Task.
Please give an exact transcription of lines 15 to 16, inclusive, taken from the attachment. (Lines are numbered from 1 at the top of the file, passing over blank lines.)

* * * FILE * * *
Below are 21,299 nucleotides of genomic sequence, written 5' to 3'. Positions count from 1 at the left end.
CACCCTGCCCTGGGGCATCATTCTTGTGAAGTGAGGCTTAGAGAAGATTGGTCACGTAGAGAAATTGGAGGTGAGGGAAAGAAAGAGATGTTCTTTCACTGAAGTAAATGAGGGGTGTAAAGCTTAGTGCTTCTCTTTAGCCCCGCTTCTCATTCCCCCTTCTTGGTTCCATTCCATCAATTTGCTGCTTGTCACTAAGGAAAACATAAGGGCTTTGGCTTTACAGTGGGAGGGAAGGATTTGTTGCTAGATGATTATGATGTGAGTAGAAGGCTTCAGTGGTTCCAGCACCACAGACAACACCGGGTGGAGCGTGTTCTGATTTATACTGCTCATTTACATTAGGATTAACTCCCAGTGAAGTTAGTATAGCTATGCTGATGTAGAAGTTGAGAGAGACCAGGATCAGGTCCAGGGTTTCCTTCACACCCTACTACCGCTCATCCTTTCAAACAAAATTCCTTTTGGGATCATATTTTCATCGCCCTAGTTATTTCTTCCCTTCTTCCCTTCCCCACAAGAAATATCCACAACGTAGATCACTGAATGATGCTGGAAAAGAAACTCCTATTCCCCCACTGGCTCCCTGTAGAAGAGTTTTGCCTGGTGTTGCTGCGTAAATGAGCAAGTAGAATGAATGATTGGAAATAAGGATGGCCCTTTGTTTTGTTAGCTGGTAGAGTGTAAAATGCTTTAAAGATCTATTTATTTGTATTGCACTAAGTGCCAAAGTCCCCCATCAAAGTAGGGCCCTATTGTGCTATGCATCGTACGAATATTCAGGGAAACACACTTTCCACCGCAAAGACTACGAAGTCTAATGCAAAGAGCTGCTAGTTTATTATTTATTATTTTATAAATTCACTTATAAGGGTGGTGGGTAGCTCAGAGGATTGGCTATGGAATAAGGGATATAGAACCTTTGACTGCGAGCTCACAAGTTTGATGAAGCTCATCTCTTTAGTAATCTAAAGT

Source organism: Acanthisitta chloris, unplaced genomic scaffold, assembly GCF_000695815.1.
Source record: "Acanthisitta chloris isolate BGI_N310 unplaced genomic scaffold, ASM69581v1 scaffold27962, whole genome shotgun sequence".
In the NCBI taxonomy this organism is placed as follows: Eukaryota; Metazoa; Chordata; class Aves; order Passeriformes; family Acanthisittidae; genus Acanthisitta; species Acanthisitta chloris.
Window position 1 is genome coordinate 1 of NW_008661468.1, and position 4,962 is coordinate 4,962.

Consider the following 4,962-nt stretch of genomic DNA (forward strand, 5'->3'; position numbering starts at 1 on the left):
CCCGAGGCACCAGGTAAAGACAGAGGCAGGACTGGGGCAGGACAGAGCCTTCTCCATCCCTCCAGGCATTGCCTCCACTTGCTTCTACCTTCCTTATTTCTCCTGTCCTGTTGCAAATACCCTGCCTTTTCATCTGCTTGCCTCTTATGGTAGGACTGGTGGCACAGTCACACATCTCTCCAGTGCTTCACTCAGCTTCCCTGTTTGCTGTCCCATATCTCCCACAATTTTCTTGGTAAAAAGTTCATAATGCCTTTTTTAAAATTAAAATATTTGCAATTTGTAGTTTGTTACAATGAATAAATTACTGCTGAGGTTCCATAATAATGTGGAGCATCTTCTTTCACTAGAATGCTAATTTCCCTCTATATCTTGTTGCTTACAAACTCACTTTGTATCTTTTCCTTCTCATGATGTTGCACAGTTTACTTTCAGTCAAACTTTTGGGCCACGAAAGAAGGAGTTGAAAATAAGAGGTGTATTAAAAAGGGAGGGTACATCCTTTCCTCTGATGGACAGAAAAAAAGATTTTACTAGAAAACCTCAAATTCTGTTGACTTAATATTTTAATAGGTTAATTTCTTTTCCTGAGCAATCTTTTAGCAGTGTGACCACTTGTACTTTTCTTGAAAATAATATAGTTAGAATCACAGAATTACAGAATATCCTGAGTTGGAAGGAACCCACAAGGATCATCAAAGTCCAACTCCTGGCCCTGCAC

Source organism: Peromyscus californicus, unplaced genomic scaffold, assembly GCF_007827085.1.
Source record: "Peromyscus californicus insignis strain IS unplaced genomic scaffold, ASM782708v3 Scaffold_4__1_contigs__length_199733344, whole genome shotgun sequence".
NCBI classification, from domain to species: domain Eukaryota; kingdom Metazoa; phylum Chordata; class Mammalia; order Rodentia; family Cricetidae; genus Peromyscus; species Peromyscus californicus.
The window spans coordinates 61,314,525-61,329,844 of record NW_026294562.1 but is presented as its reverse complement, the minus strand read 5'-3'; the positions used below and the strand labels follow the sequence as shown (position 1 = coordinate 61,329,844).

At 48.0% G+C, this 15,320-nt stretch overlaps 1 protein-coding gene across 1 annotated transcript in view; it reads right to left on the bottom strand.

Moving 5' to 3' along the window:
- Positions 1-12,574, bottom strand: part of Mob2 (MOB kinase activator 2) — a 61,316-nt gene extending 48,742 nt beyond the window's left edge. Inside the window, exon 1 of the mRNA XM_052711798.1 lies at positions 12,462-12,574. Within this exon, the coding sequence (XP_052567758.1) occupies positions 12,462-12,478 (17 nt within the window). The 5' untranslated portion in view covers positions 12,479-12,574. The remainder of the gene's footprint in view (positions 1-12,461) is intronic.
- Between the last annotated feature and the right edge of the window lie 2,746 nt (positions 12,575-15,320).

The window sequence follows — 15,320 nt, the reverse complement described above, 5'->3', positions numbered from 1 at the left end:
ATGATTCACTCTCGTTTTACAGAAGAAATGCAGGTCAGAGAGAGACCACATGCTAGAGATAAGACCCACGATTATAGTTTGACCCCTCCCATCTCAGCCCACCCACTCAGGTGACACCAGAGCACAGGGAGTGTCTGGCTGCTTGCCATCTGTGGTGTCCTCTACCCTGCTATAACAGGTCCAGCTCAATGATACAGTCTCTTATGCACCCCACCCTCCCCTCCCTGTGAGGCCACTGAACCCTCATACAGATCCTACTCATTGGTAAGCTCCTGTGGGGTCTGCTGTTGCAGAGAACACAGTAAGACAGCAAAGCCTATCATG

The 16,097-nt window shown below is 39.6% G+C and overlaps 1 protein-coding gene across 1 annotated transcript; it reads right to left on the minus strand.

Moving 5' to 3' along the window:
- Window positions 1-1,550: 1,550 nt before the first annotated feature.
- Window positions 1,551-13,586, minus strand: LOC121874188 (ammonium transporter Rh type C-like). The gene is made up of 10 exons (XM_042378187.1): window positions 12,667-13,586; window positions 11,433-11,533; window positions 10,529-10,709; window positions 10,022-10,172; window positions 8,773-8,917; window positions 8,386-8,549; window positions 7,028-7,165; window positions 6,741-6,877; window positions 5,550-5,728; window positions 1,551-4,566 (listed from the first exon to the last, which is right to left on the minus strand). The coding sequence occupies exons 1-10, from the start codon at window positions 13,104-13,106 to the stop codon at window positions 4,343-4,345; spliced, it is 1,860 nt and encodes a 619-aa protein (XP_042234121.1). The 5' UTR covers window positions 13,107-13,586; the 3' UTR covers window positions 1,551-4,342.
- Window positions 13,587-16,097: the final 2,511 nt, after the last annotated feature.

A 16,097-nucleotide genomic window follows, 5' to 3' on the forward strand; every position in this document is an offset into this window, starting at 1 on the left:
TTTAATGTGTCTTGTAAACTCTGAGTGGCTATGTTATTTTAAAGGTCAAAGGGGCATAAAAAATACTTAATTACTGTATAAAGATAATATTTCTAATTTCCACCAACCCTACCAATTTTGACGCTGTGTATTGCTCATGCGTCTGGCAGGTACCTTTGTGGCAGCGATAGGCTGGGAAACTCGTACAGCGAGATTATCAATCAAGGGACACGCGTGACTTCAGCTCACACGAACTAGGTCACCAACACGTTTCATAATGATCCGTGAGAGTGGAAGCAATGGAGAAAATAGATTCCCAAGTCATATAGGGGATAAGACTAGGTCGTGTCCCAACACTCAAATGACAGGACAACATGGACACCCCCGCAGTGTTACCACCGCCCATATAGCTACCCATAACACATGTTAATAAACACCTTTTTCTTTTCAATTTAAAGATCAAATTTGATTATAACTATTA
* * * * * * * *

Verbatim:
- Positions 1-12,574, bottom strand: part of Mob2 (MOB kinase activator 2) — a 61,316-nt gene extending 48,742 nt beyond the window's left edge. Inside the window, exon 1 of the mRNA XM_052711798.1 lies at positions 12,462-12,574. Within this exon, the coding sequence (XP_052567758.1) occupies positions 12,462-12,478 (17 nt within the window). The 5' untranslated portion in view covers positions 12,479-12,574. The remainder of the gene's footprint in view (positions 1-12,461) is intronic.
- Between the last annotated feature and the right edge of the window lie 2,746 nt (positions 12,575-15,320).